A former UK journalist-turned horror writer is urging New Zealand readers to get more involved in the fast-evolving world of ebooks.
“The market for books has moved from offline to online, and now the reader can forge long lasting and productive relationships with their favourite authors in a way that was previously impossible,” former Guardian journalist William Knight told to a packed Saturday night
audience at the Wellington Skyline event centre (http://www.facebook.com/WellingtonSkyline) for the launch of his latest
“While I want you to read and enjoy my new book, in the digital world, books will become successful not on the say so of a few ivory-tower publishing houses and the cleverness of retail staging, but on a movement of readers choosing from a vast diversity of books and
participating in their success.”
“Get online, review your favourite books, and help the very best rise to the top,” he added.
Paula Shelton manager at the Skyline said she was delighted to have so many turn out on such a dismal Wellington evening. “It’s perhaps appropriate to launch a horror book on a foul night, but it’s fabulous to have so many here,” she explained.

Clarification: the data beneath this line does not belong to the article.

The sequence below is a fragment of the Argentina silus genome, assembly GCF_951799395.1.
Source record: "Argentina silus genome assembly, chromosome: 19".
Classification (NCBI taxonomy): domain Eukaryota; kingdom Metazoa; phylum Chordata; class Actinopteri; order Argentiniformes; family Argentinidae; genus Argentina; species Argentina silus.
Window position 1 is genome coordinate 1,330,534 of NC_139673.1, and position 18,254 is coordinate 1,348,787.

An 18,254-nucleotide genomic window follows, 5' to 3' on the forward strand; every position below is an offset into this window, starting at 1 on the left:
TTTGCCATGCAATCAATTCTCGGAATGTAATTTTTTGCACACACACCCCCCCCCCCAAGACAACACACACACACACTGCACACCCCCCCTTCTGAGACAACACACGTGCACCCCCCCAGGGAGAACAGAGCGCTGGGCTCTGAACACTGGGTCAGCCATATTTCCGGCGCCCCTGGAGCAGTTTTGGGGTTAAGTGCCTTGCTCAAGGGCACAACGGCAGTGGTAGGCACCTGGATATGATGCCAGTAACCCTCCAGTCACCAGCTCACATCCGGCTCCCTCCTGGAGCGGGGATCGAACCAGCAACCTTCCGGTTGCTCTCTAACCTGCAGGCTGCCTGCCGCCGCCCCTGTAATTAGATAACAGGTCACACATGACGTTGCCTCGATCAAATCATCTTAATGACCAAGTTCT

Knight’s novel is now available at Amazon (http://www.amazon.com/dp/B005YHZ9ZU), and was conceived from a New Scientist article in 2001. A science-based thriller with an injection of horror, Knight explored the macabre possibilities of Genetic Modification and life-preserving drug treatments.
“I spent hundreds of hours researching post-mortem techniques and insect-colonisers of dead bodies. I found it difficult to sleep on some nights.”
But Knight is an evangelist for the new breed of e-book readers. “You won’t get a headache reading an ebook. This is no longer like reading on your PC. With the latest e-ink devices you’ll soon forget it’s electronic and you’ll be involved in the story just like paper and print.”
“Ebooks have come of age. There are no trees to chop, no waste. No middlemen and no censors. And best of all, the author can engage with the mind of the reader regardless of territory, title, genre or theme.”
Knight (http://www.williamknight.info) is a British-born journalist and technologist currently living and working in Wellington, New Zealand.
He's chased a varying career starting in acting, progressing to music, enjoyed a brief flirtation with handbag manufacturing and was eventually wired into technology where he's been since 1989.
In 2003 he published his first feature in Computing magazine and has since written about the many successes and failings of high-tech for the Guardian, Financial Times and BBC Focus among many other publications. He continues to write, and maintains a lively IT consultancy.
He’s married with two school-age children and when asked why the book had taken ten years to appear, he said, “The writing is easy; it’s child rearing that takes the time.”